PERSISTENCE PERSONIFIED

David was frustrated by his early attempts to find a co-founder and start a business, citing a lack of appetite and experience in the UK ecosystem back in 2012 as a limiting factor. “In the UK, we didn’t have this natural start-up ecosystem where you could meet co-founders,” he says “Most of the people I know who did engineering and other technical subjects had goals to progress in finance not to start companies. It wasn’t really a thing.” Fortunately though, he was introduced to EF CEO Matt Clifford through a mutual friend and after deciding that the program seemed like a great fit for him, David joined the fourth London cohort.

However his journey wasn’t straightforward; his time on the cohort didn’t work out and David left the program without a seed funded company. Reflecting on his experience, David believes that he ended up working with the right person on the wrong idea. “When I joined EF4 I knew I wanted to start a technology company, but now looking back on it I realize that saying you want to be a technology entrepreneur is a bit like saying you want to be an author. It’s not enough, it’s not specific enough.” After doing a bit of thinking, he decided the best next step would be to get to the edge of a field rather than starting another company immediately. So, he went back to University and did a Masters in Computer Science at Oxford, where he spent most of the year doing research in deep reinforcement learning, a branch of advanced machine learning.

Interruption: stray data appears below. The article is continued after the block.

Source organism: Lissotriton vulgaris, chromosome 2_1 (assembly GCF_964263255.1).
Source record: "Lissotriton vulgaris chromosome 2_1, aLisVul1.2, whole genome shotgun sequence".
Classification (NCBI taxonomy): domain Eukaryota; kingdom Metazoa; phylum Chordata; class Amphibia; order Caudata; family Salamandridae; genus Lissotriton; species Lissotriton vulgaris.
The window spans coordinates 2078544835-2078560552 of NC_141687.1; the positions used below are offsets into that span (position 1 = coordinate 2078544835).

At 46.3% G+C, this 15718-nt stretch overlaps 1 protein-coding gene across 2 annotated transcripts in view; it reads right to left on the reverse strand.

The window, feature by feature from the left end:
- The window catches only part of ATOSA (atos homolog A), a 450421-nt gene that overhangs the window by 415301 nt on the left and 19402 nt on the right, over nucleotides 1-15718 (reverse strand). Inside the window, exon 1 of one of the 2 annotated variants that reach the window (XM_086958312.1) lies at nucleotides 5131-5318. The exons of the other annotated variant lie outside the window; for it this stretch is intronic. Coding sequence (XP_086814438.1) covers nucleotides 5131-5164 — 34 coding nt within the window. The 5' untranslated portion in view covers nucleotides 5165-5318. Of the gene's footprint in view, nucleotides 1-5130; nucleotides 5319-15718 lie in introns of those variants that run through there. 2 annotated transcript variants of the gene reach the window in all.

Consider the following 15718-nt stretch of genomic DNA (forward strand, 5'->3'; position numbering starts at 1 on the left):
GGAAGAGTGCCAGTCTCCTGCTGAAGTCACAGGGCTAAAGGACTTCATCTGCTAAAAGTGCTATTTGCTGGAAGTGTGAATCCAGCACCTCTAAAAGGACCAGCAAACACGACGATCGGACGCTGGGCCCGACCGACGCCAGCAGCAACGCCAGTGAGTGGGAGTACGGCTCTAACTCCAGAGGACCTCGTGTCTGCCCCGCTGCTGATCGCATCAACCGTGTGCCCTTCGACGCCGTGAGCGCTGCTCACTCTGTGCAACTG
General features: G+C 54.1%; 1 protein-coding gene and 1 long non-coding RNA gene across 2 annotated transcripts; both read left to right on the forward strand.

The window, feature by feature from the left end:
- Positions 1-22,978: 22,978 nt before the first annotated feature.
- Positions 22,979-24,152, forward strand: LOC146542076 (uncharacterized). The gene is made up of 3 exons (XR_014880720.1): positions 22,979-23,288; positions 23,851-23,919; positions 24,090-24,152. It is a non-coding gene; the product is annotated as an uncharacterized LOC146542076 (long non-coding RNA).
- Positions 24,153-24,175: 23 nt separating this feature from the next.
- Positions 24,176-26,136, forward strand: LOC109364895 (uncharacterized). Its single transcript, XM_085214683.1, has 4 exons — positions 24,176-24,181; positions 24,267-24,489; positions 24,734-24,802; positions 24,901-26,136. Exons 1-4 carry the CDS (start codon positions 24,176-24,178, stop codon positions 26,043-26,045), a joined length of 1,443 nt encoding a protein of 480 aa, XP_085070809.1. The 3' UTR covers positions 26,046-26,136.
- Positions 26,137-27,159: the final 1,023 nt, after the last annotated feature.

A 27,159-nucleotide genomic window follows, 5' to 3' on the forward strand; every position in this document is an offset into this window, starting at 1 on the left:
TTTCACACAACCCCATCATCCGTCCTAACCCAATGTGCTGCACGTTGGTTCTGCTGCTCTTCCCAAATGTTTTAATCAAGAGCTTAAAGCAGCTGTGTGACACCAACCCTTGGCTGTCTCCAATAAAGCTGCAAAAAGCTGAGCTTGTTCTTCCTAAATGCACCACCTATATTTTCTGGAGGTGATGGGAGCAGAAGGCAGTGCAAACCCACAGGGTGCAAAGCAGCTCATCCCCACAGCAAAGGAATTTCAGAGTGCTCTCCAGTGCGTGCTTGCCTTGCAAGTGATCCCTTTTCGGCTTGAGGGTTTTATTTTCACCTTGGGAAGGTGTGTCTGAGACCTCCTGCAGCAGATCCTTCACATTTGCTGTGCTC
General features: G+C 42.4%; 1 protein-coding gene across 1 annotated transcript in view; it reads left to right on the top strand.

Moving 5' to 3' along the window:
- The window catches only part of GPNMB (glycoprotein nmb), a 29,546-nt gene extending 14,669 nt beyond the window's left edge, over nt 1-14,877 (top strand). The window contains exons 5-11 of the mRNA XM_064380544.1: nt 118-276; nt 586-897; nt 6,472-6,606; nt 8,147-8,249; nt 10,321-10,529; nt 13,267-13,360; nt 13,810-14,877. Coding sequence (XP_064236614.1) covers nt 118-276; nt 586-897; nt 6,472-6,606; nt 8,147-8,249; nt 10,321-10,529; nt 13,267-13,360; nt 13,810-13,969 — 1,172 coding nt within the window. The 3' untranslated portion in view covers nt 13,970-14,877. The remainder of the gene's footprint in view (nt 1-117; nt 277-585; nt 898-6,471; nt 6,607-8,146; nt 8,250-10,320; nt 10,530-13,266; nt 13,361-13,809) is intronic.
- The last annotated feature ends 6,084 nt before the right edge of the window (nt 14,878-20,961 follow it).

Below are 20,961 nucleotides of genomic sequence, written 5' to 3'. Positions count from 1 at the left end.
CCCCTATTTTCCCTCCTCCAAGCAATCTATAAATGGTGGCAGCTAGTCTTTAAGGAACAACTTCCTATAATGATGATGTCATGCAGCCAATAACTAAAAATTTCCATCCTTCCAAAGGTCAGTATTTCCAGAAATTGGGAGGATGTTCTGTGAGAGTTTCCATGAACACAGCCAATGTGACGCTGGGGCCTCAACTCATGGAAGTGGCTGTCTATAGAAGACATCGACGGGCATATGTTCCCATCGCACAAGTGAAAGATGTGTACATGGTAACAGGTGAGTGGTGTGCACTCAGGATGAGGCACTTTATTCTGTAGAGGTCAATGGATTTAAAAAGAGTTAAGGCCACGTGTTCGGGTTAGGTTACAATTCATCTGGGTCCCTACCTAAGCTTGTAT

He re-applied for EF, this time with the knowledge of what he wanted to do and the type of co-founder he was looking for and was accepted to the seventh London cohort. After teaming up with his co-founder Joao Abrantes, the two founded Optimal Labs, a company looking to revolutionise the future of food production by applying cutting-edge machine learning to improve the efficiency, reliability and quality of food production.

High-tech greenhouses can grow nutritionally-optimised food, all year round, without pesticides, directly outside major cities with 10–40x the yield of traditional field farming. Optimal’s technology will allow high-tech greenhouses to be rapidly deployed outside cities around the world, increasing the availability of safer, healthier food and securing our food system for the future. A suitably ambitious task for a uniquely ambitious individual.

At EF, we want our founders to build world changing companies because the opportunity cost of not doing so is too great. If you want to scale your ambition like David and build a world changing company, apply now for one of our next cohorts in London, Berlin, Paris, Singapore, Hong Kong or Bangalore at joinef.com.